The first exhibition to focus exclusively on the bronze sculptures of celebrated artist Keith Coventry opens at The Bowes Museum in Barnard Castle on 14 July.
Coventry is a key member of what has been termed the ‘Sensation’ generation who came to prominence in the 1990s on the wave of interest in British artists. He has since become an established (if not an ‘Establishment) artist whose work is in collections such as the Tate, London and New York’s Museum of Modern Art.
Although known primarily as a painter, Coventry has always made iconic bronzes throughout his career, but only now is an exhibition being staged to focus on this body of work. All his major pieces will feature in Keith Coventry 'Black Bronze White Slaves', including Looted Shop Front, Kebab Machine, Supermodel (Kate Moss) and Crack Pipe, along with eight examples of his White Slave series, and five of his broken trees, two of which are new.
Coventry has previously said of his work that he looks at the history of art, and at a social issue and then combines the two. The themes of his bronzes are those of a universal nature: desperation, revolution, the unsettling of political order, the decline of society and a belief in art and its restorative powers, which has led curator Greville Worthington to describe the exhibition as well timed.
“With recent riots and mistrust of the political order, questions are asked of art and its powers to engage with audiences about universal themes in a time of change,” said Greville, a former Turner Prize judge, who expects the show to exude . . . a dark and menacing feel, taking the viewer into a world of drug taking, prostitution and urban lowlife.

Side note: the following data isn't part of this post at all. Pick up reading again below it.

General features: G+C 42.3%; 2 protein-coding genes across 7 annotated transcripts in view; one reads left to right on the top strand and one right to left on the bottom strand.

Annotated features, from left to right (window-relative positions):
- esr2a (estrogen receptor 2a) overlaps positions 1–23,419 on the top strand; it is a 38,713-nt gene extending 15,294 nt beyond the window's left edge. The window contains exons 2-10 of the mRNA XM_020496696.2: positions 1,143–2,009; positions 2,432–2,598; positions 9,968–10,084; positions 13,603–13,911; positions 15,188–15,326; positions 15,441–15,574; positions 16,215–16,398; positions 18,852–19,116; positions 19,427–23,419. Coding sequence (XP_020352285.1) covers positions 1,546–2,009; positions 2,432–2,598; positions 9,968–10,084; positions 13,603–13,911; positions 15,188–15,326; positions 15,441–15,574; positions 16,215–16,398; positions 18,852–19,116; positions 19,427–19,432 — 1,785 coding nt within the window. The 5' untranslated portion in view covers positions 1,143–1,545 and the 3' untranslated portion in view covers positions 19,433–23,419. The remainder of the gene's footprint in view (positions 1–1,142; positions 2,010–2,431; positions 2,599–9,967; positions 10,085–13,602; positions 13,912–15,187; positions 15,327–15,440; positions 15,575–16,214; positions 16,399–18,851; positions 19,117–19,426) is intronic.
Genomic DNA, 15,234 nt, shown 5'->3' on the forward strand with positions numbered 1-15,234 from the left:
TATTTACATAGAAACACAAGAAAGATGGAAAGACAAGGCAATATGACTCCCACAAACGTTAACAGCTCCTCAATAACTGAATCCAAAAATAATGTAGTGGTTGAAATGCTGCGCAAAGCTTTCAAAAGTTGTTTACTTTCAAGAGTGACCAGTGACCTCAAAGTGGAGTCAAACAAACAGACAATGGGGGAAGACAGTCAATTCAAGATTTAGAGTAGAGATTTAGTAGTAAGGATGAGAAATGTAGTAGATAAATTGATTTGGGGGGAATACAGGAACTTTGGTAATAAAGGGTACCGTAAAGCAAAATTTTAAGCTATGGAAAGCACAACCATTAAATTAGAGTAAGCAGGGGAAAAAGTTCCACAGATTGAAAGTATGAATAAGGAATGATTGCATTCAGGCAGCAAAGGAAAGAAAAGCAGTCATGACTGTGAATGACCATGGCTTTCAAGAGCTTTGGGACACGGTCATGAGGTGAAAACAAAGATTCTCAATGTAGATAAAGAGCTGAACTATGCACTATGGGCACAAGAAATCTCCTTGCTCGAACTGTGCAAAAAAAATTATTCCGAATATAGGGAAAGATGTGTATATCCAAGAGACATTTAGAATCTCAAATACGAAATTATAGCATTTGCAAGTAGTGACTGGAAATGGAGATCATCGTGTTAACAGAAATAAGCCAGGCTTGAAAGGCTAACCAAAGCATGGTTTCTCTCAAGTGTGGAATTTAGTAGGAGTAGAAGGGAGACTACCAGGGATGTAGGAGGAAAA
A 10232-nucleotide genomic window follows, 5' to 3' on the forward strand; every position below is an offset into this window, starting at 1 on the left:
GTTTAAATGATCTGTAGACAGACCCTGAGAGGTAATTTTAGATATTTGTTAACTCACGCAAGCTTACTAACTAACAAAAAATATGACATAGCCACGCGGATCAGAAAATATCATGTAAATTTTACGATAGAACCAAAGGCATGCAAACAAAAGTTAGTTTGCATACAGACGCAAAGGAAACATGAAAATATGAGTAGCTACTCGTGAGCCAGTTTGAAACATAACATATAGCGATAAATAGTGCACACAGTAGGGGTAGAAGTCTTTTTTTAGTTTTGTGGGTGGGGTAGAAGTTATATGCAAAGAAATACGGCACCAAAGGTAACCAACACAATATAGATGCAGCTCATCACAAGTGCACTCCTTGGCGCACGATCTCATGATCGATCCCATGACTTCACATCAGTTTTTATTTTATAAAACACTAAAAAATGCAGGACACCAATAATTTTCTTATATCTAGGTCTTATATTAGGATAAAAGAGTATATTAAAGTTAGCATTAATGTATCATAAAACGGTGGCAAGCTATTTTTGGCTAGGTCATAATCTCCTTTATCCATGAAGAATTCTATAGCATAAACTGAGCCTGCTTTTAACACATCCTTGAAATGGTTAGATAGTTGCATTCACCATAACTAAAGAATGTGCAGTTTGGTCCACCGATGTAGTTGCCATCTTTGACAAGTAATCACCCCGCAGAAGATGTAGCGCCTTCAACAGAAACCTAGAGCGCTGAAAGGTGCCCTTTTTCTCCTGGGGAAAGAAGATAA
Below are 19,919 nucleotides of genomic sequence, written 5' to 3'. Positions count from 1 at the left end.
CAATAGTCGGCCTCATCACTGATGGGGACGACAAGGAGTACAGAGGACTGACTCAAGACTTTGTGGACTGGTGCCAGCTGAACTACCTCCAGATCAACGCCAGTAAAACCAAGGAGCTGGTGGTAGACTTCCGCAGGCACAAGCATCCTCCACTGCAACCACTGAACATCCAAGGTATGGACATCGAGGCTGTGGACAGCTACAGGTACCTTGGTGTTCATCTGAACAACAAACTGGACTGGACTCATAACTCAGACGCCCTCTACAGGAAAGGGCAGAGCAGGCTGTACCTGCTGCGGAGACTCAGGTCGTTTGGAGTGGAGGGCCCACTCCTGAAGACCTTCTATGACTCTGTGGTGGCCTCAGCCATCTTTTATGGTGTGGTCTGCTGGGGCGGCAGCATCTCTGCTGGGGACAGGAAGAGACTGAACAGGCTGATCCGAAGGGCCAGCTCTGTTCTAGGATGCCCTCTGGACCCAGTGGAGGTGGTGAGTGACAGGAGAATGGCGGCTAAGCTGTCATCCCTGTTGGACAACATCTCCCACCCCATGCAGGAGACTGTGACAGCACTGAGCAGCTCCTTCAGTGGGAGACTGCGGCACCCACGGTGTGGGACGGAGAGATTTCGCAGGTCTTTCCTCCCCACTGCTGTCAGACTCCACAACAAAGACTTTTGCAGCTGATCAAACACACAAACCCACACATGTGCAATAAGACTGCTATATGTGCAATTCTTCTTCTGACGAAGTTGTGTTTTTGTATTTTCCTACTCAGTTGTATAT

“When seen collectively, these works cover succinctly the main themes of Coventry’s oeuvre,” he added. “They use the monumentality of bronze, and its association with the heroic and established order, to undermine its traditional role and engage with the crack addict, the urban vandal and the lonely guy eating a kebab on his way home drunk, and in doing so allow the material to fulfil an altogether different function.”
The themes of Coventry’s work can be found, portrayed in a variety of ways, running through The Bowes Museum’s collection. This exhibition will, within the context of the Museum, seek to activate a further understanding of the permanent collection in relation to the bronzes.
“It’s also appropriate that this exhibition is timed to coincide with the 200th anniversary of Charles Dickens’ birth,” said Greville. “It chimes with many of the concerns for the underdog and dispossessed which Dickens and Coventry share.”